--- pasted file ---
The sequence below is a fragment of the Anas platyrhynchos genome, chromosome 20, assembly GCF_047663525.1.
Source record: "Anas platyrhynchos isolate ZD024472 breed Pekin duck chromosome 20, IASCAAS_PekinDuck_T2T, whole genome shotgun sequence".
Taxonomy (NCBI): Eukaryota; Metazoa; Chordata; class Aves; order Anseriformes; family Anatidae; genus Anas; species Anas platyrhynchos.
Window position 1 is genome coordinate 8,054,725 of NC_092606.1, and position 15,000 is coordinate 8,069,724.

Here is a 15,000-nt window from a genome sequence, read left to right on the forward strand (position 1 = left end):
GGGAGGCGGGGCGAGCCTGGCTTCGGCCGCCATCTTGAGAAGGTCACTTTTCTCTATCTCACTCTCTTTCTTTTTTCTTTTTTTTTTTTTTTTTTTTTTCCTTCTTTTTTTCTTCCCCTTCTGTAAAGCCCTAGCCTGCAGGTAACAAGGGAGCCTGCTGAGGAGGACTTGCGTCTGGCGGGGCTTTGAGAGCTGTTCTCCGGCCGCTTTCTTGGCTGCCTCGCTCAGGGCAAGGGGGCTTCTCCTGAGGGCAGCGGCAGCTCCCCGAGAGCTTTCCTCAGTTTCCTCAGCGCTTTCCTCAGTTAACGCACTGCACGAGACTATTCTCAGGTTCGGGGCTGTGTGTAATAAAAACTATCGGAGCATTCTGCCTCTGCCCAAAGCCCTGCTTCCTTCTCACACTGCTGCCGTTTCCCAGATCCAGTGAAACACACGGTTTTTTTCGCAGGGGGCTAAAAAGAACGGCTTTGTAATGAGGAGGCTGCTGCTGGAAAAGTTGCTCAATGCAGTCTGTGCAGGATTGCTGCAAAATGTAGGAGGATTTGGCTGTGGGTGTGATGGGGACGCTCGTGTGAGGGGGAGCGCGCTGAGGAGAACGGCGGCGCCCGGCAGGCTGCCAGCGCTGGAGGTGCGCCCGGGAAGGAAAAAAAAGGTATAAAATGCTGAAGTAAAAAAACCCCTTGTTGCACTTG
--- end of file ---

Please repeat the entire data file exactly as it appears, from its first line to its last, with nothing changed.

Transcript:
The sequence below is a fragment of the Anas platyrhynchos genome, chromosome 20, assembly GCF_047663525.1.
Source record: "Anas platyrhynchos isolate ZD024472 breed Pekin duck chromosome 20, IASCAAS_PekinDuck_T2T, whole genome shotgun sequence".
Taxonomy (NCBI): Eukaryota; Metazoa; Chordata; class Aves; order Anseriformes; family Anatidae; genus Anas; species Anas platyrhynchos.
Window position 1 is genome coordinate 8,054,725 of NC_092606.1, and position 15,000 is coordinate 8,069,724.

Here is a 15,000-nt window from a genome sequence, read left to right on the forward strand (position 1 = left end):
GGGAGGCGGGGCGAGCCTGGCTTCGGCCGCCATCTTGAGAAGGTCACTTTTCTCTATCTCACTCTCTTTCTTTTTTCTTTTTTTTTTTTTTTTTTTTTTCCTTCTTTTTTTCTTCCCCTTCTGTAAAGCCCTAGCCTGCAGGTAACAAGGGAGCCTGCTGAGGAGGACTTGCGTCTGGCGGGGCTTTGAGAGCTGTTCTCCGGCCGCTTTCTTGGCTGCCTCGCTCAGGGCAAGGGGGCTTCTCCTGAGGGCAGCGGCAGCTCCCCGAGAGCTTTCCTCAGTTTCCTCAGCGCTTTCCTCAGTTAACGCACTGCACGAGACTATTCTCAGGTTCGGGGCTGTGTGTAATAAAAACTATCGGAGCATTCTGCCTCTGCCCAAAGCCCTGCTTCCTTCTCACACTGCTGCCGTTTCCCAGATCCAGTGAAACACACGGTTTTTTTCGCAGGGGGCTAAAAAGAACGGCTTTGTAATGAGGAGGCTGCTGCTGGAAAAGTTGCTCAATGCAGTCTGTGCAGGATTGCTGCAAAATGTAGGAGGATTTGGCTGTGGGTGTGATGGGGACGCTCGTGTGAGGGGGAGCGCGCTGAGGAGAACGGCGGCGCCCGGCAGGCTGCCAGCGCTGGAGGTGCGCCCGGGAAGGAAAAAAAAGGTATAAAATGCTGAAGTAAAAAAACCCCTTGTTGCACTTG